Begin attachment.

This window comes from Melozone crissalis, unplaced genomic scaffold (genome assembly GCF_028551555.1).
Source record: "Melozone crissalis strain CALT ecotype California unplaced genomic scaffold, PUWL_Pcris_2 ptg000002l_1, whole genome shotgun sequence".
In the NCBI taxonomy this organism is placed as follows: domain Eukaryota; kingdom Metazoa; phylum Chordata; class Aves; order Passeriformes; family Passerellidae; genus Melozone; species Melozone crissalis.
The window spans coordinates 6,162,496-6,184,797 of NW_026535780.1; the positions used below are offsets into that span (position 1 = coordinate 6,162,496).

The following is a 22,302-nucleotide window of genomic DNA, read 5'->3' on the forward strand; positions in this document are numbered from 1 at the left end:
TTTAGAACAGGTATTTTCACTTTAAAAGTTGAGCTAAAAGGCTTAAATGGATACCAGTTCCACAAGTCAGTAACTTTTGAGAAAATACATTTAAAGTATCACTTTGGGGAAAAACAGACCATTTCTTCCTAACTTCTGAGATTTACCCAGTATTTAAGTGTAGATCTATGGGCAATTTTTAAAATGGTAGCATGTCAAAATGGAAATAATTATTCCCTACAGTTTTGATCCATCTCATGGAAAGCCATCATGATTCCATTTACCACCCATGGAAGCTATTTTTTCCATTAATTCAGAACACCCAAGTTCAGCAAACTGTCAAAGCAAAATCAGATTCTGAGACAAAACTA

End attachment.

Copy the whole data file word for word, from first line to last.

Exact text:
This window comes from Melozone crissalis, unplaced genomic scaffold (genome assembly GCF_028551555.1).
Source record: "Melozone crissalis strain CALT ecotype California unplaced genomic scaffold, PUWL_Pcris_2 ptg000002l_1, whole genome shotgun sequence".
In the NCBI taxonomy this organism is placed as follows: domain Eukaryota; kingdom Metazoa; phylum Chordata; class Aves; order Passeriformes; family Passerellidae; genus Melozone; species Melozone crissalis.
The window spans coordinates 6,162,496-6,184,797 of NW_026535780.1; the positions used below are offsets into that span (position 1 = coordinate 6,162,496).

The following is a 22,302-nucleotide window of genomic DNA, read 5'->3' on the forward strand; positions in this document are numbered from 1 at the left end:
TTTAGAACAGGTATTTTCACTTTAAAAGTTGAGCTAAAAGGCTTAAATGGATACCAGTTCCACAAGTCAGTAACTTTTGAGAAAATACATTTAAAGTATCACTTTGGGGAAAAACAGACCATTTCTTCCTAACTTCTGAGATTTACCCAGTATTTAAGTGTAGATCTATGGGCAATTTTTAAAATGGTAGCATGTCAAAATGGAAATAATTATTCCCTACAGTTTTGATCCATCTCATGGAAAGCCATCATGATTCCATTTACCACCCATGGAAGCTATTTTTTCCATTAATTCAGAACACCCAAGTTCAGCAAACTGTCAAAGCAAAATCAGATTCTGAGACAAAACTA